Prehistory and the Romans in the Guildford area
This information sheet gives a brief description of the archaeological remains in the Guildford area, from the Stone Age to the end of the Roman period. All the sites and finds mentioned lie within a two-mile radius of the centre of the town, and many of the finds mentioned are in Guildford Museum. Obviously, the town of Guildford did not exist during this period, as it was begun by Saxon settlers around AD 500.
The Stone Age 500,000 - 5,000 BC
Palaeolithic or Old Stone Age: 500,000 - 10,000 BC.
This is the period when humans developed, using flint, wood and bone tools. They were hunters and food-gatherers. They were probably nomadic and lived in cave dwellings or camps. At times most of Britain was covered with ice and would have been too cold for humans. There is no evidence for Palaeolithic people in the Guildford area, though many flint axes have been found on the river terraces at Farnham. A mammoth tooth was found in the railway cutting near London Road station in the 1880s.
Mesolithic or Middle Stone Age: 10,000 - 5,000 BC
The Mesolithic people used very different flint tools, particularly tiny flints called microliths. Concentrations of flint flakes have been found on the sand hills of St Catherine's and St Martha's, and two Mesolithic flint axes have been found in the area.
Neolithic or New Stone Age 5,000 - 2,100 BC
Farming began in the Neolithic, and with a more settled way of life pottery was made, and large earthen monuments were built. It used to be thought that farming was introduced by immigrants, but it is now thought that the idea only was introduced, to people who may already have been managing the wild animals which they hunted, and perhaps wild plants also. Certainly the plants such as wheat and barley had to be introduced, as they come from the Middle East.
Very few Neolithic settlements have been found anywhere in England. Large earthworks for burial mounds and other religious sites are well-known, though not in Surrey. Our only long barrow was at Badshot Lea. There were ritual earthwork sites near the Thames opposite Surrey, but none so far in the historic county. The purpose of causewayed enclosures, henges and cursus is not known, but must have involved large communities in what we would regard as ritual or religious activities.
There is little evidence for Neolithic activity on the chalk in Surrey, so we should not expect to find much in the Guildford area.
In the Neolithic axes were made of flint and other stones and were finished with the new technique of grinding and polishing them. Stone axes came from specific quarry sites in, for example, the Lake District and Cornwall. They are found in Surrey, but so far only a flint axe is known from Guildford. There are flint tools and waste flakes from the sand at the Chantries, St.Martha’s and St.Catherine’s, and at Shalford and Merrow Downs.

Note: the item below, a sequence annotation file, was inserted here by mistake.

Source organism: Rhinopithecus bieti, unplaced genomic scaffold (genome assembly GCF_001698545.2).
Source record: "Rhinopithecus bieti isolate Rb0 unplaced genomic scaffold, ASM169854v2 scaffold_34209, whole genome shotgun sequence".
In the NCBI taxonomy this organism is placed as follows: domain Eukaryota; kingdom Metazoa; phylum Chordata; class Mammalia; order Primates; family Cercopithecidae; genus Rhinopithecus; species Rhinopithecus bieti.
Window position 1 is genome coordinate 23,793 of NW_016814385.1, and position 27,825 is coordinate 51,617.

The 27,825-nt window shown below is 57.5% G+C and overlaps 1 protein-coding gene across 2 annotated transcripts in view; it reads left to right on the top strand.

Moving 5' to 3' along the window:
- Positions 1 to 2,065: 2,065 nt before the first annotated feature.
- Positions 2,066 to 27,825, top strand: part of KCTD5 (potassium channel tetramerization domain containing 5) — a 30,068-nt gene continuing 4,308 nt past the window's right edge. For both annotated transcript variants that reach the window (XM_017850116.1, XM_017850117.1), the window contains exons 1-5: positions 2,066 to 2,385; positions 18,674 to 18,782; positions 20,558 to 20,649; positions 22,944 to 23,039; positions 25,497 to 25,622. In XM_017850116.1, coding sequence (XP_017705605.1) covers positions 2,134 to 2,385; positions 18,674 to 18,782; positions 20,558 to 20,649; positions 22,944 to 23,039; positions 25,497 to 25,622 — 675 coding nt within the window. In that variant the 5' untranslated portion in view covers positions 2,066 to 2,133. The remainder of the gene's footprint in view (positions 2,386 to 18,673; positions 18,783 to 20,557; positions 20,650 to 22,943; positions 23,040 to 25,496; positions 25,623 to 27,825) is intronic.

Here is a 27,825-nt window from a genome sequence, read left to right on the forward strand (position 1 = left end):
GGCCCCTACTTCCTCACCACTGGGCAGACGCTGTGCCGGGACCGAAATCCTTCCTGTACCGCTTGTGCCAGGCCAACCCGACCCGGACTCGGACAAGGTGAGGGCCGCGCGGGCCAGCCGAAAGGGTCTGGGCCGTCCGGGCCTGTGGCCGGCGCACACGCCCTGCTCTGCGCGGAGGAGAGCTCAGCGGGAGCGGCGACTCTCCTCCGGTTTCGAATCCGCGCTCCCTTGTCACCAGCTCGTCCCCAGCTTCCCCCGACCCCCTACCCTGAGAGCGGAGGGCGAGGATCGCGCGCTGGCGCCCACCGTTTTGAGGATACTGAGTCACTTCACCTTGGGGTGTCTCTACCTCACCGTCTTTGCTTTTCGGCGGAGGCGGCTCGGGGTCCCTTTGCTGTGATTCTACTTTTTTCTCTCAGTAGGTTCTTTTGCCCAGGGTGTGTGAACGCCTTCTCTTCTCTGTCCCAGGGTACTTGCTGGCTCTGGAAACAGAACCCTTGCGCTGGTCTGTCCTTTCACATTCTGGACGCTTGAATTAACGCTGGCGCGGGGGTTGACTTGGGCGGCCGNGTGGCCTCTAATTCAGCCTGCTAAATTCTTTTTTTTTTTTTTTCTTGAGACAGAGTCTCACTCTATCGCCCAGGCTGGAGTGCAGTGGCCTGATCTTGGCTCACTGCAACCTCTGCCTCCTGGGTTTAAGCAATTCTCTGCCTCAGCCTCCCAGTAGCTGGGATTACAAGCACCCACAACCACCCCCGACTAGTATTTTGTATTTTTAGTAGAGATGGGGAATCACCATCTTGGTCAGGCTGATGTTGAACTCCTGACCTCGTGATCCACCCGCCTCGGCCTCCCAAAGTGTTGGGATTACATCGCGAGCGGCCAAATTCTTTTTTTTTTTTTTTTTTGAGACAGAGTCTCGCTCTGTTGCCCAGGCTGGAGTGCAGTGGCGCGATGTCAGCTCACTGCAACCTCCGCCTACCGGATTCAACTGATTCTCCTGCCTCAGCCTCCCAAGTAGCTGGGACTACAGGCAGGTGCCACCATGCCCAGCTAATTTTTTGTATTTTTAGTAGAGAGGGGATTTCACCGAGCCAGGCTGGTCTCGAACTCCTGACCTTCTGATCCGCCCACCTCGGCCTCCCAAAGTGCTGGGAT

The Bronze Age c.2100- 750 BC
The use of bronze developed in England towards the end of the 3rd millennium BC, though flint and stone tools continued to be used. Two bronze axes have been found in Guildford and one at Shalford; another was found on St.Catherine’s Hill with a bronze disc and a cast bronze ornament. Two Late Bronze Age spears have been found in Guildford.
Very few Early Bronze Age domestic sites are known, but there is more evidence for Late Bronze Age sites. Burial sites are more obvious, and there is a round barrow at Tyting. It has not been excavated, but a bronze axe was found nearby. Early Bronze Age people were also buried in flat graves, whilst in the later Bronze Age the dead were cremated and the ashes buried in urns. There is a record of a Bronze Age urn containing burnt bones being found at Henley Grove near 1781. Bronze Age activity was found on Manor Farm in 2004, and a field system has been identified on Whitmoor Common.
The Iron Age 700BC - AD 43
Invasion theories to explain changes in archaeology are no longer popular, and it is thought that the Iron Age developed out of the Bronze Age, though there were certainly links with tribes in Gaul at the end of the Iron Age, and the Celtic coinage was certainly influenced by Gaulish coins, if not being actual imports from France. One gold coin is known from the Guildford area. Surrey was part of the area controlled by the Atrebates tribe.
Very little Iron Age metalwork is known from Surrey, but there is a bronze brooch from Guildford, and an iron spearhead from Merrow Downs, found with a hand quern for grinding flour. Most of the finds are of pottery. By the 1st century BC the potter's wheel was in use producing rather better vessels than the earlier hand-made ones. A rare Iron Age pottery kiln was excavated on St.Martha's Hill, with a flue made of triangular clay loom weights and pottery. Very few kiln sites are known. Iron Age pottery has been found on St.Catherine's Hill and at West Clandon.
Iron Age settlements of round houses, and hill-forts, are known in Surrey, but not near Guildford. Burial sites are very rare.
Roman AD 43-410
The Romans invaded in AD 43. The Atrebates seem to have been friendly to Rome, and may already have been used to Roman imports. There are, therefore, no known military sites in Surrey. There was no tribal centre in Surrey (which, of course, did not exist then) so no Roman town developed as at Silchester or Winchester.
There was no Roman settlement at Guildford, because it was not on the road system between important towns. The nearest settlement was probably at Burpham, but there were villas or other settlements around the town, such as Broad Street Common and Compton, and to the north of Guildford. There is a scatter of Roman coins from the Guildford area. Cremation burials have been found on Merrow Downs and at Tyting.
Guildford Museum, Castle Arch, Guildford, Surrey
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